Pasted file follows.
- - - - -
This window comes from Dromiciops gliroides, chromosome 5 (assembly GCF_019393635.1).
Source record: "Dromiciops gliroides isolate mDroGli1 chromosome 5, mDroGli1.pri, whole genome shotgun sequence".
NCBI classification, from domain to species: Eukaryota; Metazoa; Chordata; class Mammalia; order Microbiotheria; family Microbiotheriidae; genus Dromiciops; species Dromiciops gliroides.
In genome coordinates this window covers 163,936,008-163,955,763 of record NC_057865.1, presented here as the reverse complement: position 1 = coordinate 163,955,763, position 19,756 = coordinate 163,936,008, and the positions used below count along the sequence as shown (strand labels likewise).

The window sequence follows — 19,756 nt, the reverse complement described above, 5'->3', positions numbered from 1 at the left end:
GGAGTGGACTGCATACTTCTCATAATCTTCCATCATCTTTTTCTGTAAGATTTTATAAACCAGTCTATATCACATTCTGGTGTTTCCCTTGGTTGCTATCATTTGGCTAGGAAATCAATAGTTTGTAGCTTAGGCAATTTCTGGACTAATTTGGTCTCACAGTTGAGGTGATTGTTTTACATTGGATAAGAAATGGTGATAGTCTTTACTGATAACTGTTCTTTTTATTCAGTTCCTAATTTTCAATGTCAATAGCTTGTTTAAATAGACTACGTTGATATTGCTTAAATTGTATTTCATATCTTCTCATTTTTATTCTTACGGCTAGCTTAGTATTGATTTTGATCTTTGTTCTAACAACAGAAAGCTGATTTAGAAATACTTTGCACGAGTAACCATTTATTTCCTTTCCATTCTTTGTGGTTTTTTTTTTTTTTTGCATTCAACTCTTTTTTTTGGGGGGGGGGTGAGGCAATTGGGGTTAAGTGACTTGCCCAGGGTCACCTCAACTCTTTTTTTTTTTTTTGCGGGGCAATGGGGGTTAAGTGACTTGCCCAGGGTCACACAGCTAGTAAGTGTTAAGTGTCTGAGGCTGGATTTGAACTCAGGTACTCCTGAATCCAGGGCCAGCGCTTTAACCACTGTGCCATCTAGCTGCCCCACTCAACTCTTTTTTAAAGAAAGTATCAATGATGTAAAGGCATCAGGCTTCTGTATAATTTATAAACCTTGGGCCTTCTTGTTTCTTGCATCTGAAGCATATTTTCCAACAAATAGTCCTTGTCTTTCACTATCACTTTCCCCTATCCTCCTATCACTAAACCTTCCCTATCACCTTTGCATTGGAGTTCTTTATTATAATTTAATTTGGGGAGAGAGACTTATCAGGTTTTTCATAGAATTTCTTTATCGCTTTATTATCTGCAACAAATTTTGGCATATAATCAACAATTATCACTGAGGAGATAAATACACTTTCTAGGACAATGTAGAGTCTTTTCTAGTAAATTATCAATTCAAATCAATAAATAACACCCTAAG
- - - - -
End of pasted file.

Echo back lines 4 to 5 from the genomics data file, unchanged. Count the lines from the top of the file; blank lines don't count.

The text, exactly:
In genome coordinates this window covers 163,936,008-163,955,763 of record NC_057865.1, presented here as the reverse complement: position 1 = coordinate 163,955,763, position 19,756 = coordinate 163,936,008, and the positions used below count along the sequence as shown (strand labels likewise).

The window sequence follows — 19,756 nt, the reverse complement described above, 5'->3', positions numbered from 1 at the left end: